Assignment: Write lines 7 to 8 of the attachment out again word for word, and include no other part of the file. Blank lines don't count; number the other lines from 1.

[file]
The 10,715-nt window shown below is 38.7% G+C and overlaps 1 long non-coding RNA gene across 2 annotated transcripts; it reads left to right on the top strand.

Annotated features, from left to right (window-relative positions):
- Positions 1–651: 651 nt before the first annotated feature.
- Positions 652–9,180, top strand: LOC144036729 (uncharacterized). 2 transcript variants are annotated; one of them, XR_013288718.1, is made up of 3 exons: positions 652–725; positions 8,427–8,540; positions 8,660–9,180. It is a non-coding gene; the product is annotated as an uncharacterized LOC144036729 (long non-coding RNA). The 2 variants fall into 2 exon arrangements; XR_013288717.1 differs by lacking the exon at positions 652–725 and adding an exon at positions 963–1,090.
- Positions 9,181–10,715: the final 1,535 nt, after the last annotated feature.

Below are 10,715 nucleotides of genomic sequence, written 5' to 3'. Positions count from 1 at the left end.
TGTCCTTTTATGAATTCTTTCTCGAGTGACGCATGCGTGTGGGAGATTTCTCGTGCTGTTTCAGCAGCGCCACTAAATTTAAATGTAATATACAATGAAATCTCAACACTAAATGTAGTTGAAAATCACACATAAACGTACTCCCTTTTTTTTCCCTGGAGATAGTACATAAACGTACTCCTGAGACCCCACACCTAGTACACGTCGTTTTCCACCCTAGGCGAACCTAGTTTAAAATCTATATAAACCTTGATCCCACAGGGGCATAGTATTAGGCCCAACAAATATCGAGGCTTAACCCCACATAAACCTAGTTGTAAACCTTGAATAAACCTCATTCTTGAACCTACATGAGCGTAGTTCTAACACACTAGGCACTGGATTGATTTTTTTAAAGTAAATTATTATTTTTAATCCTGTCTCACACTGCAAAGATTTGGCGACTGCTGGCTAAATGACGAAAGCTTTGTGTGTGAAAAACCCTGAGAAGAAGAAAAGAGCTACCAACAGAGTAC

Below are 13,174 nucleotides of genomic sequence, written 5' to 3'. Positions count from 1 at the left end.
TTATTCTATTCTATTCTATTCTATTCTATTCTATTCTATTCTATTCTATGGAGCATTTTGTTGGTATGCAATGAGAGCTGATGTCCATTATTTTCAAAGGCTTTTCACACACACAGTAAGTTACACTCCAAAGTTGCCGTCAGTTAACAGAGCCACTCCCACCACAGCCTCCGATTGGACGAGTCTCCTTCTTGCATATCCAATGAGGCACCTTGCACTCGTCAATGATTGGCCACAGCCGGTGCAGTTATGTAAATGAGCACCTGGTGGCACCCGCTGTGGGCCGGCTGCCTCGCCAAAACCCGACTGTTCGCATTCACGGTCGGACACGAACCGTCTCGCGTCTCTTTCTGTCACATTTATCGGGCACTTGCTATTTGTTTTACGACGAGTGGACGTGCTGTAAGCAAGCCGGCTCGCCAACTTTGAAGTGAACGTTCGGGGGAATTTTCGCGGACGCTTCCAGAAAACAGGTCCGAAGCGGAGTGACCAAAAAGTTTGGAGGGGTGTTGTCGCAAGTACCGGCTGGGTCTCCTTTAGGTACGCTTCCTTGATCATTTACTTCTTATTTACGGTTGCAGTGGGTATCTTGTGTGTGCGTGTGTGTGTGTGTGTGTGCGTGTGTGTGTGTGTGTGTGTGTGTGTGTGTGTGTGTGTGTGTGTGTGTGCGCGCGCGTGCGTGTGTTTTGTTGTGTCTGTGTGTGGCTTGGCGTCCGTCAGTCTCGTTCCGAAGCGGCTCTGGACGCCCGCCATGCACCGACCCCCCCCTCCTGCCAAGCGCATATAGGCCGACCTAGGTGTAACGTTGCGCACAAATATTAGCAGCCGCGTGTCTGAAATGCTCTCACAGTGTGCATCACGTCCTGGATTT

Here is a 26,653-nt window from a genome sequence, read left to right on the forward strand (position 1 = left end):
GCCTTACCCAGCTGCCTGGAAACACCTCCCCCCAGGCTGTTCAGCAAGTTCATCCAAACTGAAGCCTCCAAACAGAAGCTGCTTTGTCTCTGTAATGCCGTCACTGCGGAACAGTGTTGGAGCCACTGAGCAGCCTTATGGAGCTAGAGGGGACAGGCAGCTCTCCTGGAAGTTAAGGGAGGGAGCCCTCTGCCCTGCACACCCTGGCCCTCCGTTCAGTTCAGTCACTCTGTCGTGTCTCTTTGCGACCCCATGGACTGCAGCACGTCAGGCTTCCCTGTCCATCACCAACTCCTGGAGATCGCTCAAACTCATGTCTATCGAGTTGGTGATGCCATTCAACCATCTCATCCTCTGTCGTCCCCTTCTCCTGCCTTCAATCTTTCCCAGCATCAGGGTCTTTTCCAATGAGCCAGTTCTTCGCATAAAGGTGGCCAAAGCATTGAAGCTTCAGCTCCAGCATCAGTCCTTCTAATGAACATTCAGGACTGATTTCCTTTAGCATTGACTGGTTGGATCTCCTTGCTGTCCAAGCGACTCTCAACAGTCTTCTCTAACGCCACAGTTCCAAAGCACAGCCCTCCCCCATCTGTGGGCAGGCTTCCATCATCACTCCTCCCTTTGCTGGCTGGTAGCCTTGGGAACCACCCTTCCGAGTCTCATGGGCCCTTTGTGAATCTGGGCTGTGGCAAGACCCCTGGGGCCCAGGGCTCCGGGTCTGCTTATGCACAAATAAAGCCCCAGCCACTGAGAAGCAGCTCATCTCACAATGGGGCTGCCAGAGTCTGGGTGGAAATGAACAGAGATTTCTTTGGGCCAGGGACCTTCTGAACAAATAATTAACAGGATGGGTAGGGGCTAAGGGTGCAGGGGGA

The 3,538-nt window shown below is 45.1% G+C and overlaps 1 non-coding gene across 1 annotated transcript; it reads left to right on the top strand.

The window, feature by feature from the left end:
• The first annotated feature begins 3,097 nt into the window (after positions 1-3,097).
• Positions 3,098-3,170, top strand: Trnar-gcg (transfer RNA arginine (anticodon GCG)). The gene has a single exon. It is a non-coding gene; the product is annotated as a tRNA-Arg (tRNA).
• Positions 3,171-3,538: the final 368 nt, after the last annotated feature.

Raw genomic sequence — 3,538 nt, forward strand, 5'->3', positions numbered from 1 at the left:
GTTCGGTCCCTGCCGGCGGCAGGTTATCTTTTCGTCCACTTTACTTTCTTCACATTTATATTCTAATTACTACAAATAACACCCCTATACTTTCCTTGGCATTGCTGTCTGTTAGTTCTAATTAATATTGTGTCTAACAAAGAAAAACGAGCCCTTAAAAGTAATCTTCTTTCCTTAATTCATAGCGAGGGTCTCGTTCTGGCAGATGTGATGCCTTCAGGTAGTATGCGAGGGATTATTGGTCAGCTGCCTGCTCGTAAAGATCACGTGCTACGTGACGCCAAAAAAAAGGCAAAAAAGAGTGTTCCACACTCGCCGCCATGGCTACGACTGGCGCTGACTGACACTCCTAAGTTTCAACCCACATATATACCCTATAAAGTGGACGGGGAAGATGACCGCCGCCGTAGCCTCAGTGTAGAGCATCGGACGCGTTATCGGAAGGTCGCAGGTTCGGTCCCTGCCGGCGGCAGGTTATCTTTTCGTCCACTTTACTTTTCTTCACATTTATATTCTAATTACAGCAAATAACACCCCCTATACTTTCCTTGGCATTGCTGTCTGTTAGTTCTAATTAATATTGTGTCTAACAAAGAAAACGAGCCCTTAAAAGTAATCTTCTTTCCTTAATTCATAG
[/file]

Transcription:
TGTCCTTTTATGAATTCTTTCTCGAGTGACGCATGCGTGTGGGAGATTTCTCGTGCTGTTTCAGCAGCGCCACTAAATTTAAATGTAATATACAATGAAATCTCAACACTAAATGTAGTTGAAAATCACACATAAACGTACTCCCTTTTTTTTCCCTGGAGATAGTACATAAACGTACTCCTGAGACCCCACACCTAGTACACGTCGTTTTCCACCCTAGGCGAACCTAGTTTAAAATCTATATAAACCTTGATCCCACAGGGGCATAGTATTAGGCCCAACAAATATCGAGGCTTAACCCCACATAAACCTAGTTGTAAACCTTGAATAAACCTCATTCTTGAACCTACATGAGCGTAGTTCTAACACACTAGGCACTGGATTGATTTTTTTAAAGTAAATTATTATTTTTAATCCTGTCTCACACTGCAAAGATTTGGCGACTGCTGGCTAAATGACGAAAGCTTTGTGTGTGAAAAACCCTGAGAAGAAGAAAAGAGCTACCAACAGAGTAC

Below are 13,174 nucleotides of genomic sequence, written 5' to 3'. Positions count from 1 at the left end.